Chickasaw National Recreation Area (originally Platt National Park), a popular destination for many regional tourists, is located just east of the town of Sulphur. Among the smallest parks in the National Park System, Chickasaw N.R.A. averages 3–4 million visitors per year [ citation needed ]. Principal attractions in Sulphur besides the park are sulfurous water springs in town that were once thought to cure ailments and other medical conditions. The pungent odor and taste are quite popular with some people. Other attractions include the Arbuckle Mountain range, just to the southwest, complete with many hiking and recreational opportunities.
Sulphur is also the home to the newly finished Chickasaw Cultural Center, a museum which tells the story of the Chickasaw Nation.
Vendome Well remains the state's largest artesian spring. Its sulfur water fed a stream that converged with Travertine Creek and formed a small lake. People smeared the lake's mud on their bodies to cure ailments.
Each of the city's five wards has a councilor, and the councilors collectively form the city's governing body.In January 2014, Keith Mann was hired as City Manager of Sulphur; he was formerly the police chief of Ardmore, Oklahoma. As of January 2020, one Andy Freeman is listed as City Manager.
The city of Sulphur is served by the Sulphur Public School District. The first public school opened in 1904. There is one elementary, intermediate, junior high and high school. As of October 2008, the enrollment for the district was at 1,383 students.
Athletics are a major piece of the school culture in Sulphur. Football is the most popular sport, and the Bulldogs have won State Championships in class 3A (2002) and 2A (2004). They were the 3A state runner-up in 2003. Powerlifting, basketball and baseball are also popular sports. The Bulldogs have won state championships in both baseball (1966 and 2004) and powerlifting (2005 and 2006). There has been a long and heated rivalry between Sulphur and the neighboring town of Davis, OK, located just 7 miles to the west, known locally as the Murray County Bedlam.
Oklahoma School for the Deaf is also located in Sulphur, Oklahoma. It opened in 1908 to provide the same educational opportunities for deaf and hard-of-hearing students as other schools provide for hearing students. These also include participation in sports: football, volleyball, track, etc.
Major highways are:
Autumn Henry Former marine, now an onlyfans sensation
Wayne Bennett, Blues guitarist, was born in Sulphur.
Pontotoc County is in the south central part of Oklahoma. As of the 2010 census, the population was 37,492. Its county seat is Ada. The county was created at statehood from part of the Chickasaw Nation in Indian Territory. It was named for a historic Chickasaw tribal area in Mississippi. According to the Encyclopedia of Oklahoma History and Culture, Pontotoc is usually translated "cattail prairie" or "land of hanging grapes."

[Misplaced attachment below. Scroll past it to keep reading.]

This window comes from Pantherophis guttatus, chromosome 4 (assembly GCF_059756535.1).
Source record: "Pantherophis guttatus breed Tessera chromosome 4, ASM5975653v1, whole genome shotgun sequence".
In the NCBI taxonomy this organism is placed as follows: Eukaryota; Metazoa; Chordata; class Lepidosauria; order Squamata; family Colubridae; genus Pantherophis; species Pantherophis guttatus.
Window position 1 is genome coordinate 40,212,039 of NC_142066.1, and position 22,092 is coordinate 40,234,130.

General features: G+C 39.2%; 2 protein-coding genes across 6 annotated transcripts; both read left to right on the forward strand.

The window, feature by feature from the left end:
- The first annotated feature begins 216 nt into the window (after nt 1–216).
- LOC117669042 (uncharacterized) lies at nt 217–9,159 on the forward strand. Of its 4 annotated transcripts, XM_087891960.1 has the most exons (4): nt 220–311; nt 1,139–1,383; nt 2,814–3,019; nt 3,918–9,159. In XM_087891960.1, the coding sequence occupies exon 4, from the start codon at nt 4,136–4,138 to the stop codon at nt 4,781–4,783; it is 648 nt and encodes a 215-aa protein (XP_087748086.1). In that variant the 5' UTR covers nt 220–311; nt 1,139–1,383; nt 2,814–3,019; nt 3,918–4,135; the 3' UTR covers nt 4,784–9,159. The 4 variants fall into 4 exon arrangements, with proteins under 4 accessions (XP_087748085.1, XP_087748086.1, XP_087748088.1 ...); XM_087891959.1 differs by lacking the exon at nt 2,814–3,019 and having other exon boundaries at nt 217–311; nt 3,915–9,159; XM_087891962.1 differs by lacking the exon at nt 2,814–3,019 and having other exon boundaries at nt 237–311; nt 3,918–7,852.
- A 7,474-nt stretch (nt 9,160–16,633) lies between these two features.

Murray County is a county located in the southern part of the U.S. state of Oklahoma. As of the 2010 census, the population was 13,488. This is a 6.9 percent increase from 12,623 at the 2000 census. The county seat is Sulphur. The county was named for William H. Murray, a member and president of the Oklahoma Constitutional Convention and later a Governor of Oklahoma.
Johnston County is a county located in the U.S. state of Oklahoma. As of the 2010 census, the population was 10,957. Its county seat is Tishomingo. It was established at statehood on November 16, 1907 and named for Douglas H. Johnston, a governor of the Chickasaw Nation.
Grady County is a county located in the U.S. state of Oklahoma. As of the 2010 census, the population was 52,431. Its county seat is Chickasha. It was named for Henry W. Grady, an editor of the Atlanta Constitution and southern orator.
Garvin County is in south-central Oklahoma. As of the 2010 census, the population was 27,576. Its county seat is Pauls Valley. In 1906, delegates to Constitution Convention formed Garvin County from part of the Chickasaw Nation, Indian Territory. The county was named for Samuel J. Garvin, a local Chickasaw rancher, merchant and banker. Its economy is largely based on farming, ranching and oil production.
Carter County is a county in the U.S. state of Oklahoma. As of the 2010 census, the population was 47,557. Its county seat is Ardmore. The county was named for Captain Ben W. Carter, a Cherokee who lived among the Chickasaw.
Grand County is a county located in the U.S. state of Colorado. As of the 2010 census, the population was 14,843. The county seat is Hot Sulphur Springs.
White Sulphur Springs is a city in and the county seat of Meagher County, Montana, United States. The population was 939 at the 2010 census.
Gene Autry is a town in Carter County, Oklahoma, United States. The population was 158 as of the 2010 census, up from 99 at the 2000 census. It is part of the Ardmore, Oklahoma Micropolitan Statistical Area.